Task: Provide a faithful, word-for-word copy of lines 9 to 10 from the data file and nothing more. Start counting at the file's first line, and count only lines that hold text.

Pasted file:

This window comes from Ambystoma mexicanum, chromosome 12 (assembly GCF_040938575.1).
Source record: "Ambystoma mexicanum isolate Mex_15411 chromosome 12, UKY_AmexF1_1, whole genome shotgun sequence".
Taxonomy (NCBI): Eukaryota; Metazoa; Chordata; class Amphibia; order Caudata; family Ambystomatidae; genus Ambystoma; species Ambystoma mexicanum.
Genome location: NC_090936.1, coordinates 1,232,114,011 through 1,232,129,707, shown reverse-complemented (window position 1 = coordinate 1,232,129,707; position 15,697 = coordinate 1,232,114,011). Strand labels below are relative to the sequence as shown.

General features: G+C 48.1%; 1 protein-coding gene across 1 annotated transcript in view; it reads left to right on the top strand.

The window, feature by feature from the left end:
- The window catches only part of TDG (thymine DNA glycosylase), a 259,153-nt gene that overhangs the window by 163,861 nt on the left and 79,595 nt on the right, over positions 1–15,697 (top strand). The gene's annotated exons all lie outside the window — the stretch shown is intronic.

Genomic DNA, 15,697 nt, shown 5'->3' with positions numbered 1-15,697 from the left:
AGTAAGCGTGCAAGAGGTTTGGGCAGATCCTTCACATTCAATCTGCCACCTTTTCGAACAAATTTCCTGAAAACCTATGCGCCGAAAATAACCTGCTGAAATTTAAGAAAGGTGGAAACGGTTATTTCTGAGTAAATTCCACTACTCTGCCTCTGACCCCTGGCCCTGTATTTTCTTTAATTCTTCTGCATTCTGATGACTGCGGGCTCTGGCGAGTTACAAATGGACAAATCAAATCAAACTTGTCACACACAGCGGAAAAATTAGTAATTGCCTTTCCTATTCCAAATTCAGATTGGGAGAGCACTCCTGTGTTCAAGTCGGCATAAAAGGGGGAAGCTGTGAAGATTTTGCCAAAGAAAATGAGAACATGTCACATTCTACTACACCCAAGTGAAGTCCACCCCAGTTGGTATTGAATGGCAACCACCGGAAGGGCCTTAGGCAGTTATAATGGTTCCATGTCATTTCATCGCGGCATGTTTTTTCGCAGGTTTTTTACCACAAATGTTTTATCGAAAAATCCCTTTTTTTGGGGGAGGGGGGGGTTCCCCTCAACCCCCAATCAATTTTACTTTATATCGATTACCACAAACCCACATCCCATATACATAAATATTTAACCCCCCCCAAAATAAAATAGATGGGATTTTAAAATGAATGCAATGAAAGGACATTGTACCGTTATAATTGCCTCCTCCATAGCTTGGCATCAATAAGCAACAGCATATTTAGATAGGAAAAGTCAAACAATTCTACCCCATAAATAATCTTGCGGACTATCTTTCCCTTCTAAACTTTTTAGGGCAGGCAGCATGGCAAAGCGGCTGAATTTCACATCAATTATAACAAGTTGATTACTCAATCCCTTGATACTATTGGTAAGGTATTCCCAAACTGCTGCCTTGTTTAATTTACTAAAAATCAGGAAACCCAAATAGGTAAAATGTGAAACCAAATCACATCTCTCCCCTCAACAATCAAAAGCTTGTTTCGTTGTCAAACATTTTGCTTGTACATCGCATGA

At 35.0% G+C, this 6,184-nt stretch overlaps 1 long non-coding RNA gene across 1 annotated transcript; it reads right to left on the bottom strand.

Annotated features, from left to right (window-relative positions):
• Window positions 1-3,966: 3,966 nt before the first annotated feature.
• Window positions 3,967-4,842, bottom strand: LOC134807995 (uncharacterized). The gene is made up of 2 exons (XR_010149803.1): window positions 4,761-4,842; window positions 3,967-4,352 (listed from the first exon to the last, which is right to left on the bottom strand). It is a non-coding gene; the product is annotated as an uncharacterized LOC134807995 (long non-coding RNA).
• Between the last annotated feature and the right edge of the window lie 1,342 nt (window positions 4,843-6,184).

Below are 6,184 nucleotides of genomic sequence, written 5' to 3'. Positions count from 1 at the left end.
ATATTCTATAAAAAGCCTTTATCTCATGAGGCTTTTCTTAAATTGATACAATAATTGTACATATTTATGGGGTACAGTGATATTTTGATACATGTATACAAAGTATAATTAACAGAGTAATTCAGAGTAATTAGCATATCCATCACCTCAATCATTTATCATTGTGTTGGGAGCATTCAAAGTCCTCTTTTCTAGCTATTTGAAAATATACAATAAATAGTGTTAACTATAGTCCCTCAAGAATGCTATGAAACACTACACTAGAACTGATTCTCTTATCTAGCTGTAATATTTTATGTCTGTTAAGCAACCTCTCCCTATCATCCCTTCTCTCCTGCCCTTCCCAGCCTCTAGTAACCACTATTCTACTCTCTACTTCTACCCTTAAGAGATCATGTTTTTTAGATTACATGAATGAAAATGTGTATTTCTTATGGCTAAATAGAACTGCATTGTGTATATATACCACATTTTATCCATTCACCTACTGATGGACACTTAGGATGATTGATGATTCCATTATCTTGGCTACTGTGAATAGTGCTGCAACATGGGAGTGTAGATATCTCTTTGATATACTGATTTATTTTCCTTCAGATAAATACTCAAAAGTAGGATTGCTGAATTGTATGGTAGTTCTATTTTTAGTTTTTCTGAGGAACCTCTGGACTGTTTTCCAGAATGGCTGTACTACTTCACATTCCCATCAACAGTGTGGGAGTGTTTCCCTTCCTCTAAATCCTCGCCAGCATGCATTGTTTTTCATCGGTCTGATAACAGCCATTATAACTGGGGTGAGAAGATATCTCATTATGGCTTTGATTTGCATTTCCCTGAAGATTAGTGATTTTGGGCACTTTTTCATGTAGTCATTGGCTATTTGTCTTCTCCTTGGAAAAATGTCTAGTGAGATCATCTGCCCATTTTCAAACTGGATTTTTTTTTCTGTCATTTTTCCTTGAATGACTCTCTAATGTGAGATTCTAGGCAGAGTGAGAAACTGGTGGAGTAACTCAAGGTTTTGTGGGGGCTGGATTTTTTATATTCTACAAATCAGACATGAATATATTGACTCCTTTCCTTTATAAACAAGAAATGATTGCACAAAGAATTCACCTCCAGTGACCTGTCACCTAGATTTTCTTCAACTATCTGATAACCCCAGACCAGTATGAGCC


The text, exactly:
AGTAAGCGTGCAAGAGGTTTGGGCAGATCCTTCACATTCAATCTGCCACCTTTTCGAACAAATTTCCTGAAAACCTATGCGCCGAAAATAACCTGCTGAAATTTAAGAAAGGTGGAAACGGTTATTTCTGAGTAAATTCCACTACTCTGCCTCTGACCCCTGGCCCTGTATTTTCTTTAATTCTTCTGCATTCTGATGACTGCGGGCTCTGGCGAGTTACAAATGGACAAATCAAATCAAACTTGTCACACACAGCGGAAAAATTAGTAATTGCCTTTCCTATTCCAAATTCAGATTGGGAGAGCACTCCTGTGTTCAAGTCGGCATAAAAGGGGGAAGCTGTGAAGATTTTGCCAAAGAAAATGAGAACATGTCACATTCTACTACACCCAAGTGAAGTCCACCCCAGTTGGTATTGAATGGCAACCACCGGAAGGGCCTTAGGCAGTTATAATGGTTCCATGTCATTTCATCGCGGCATGTTTTTTCGCAGGTTTTTTACCACAAATGTTTTATCGAAAAATCCCTTTTTTTGGGGGAGGGGGGGGTTCCCCTCAACCCCCAATCAATTTTACTTTATATCGATTACCACAAACCCACATCCCATATACATAAATATTTAACCCCCCCCAAAATAAAATAGATGGGATTTTAAAATGAATGCAATGAAAGGACATTGTACCGTTATAATTGCCTCCTCCATAGCTTGGCATCAATAAGCAACAGCATATTTAGATAGGAAAAGTCAAACAATTCTACCCCATAAATAATCTTGCGGACTATCTTTCCCTTCTAAACTTTTTAGGGCAGGCAGCATGGCAAAGCGGCTGAATTTCACATCAATTATAACAAGTTGATTACTCAATCCCTTGATACTATTGGTAAGGTATTCCCAAACTGCTGCCTTGTTTAATTTACTAAAAATCAGGAAACCCAAATAGGTAAAATGTGAAACCAAATCACATCTCTCCCCTCAACAATCAAAAGCTTGTTTCGTTGTCAAACATTTTGCTTGTACATCGCATGA

At 35.0% G+C, this 6,184-nt stretch overlaps 1 long non-coding RNA gene across 1 annotated transcript; it reads right to left on the bottom strand.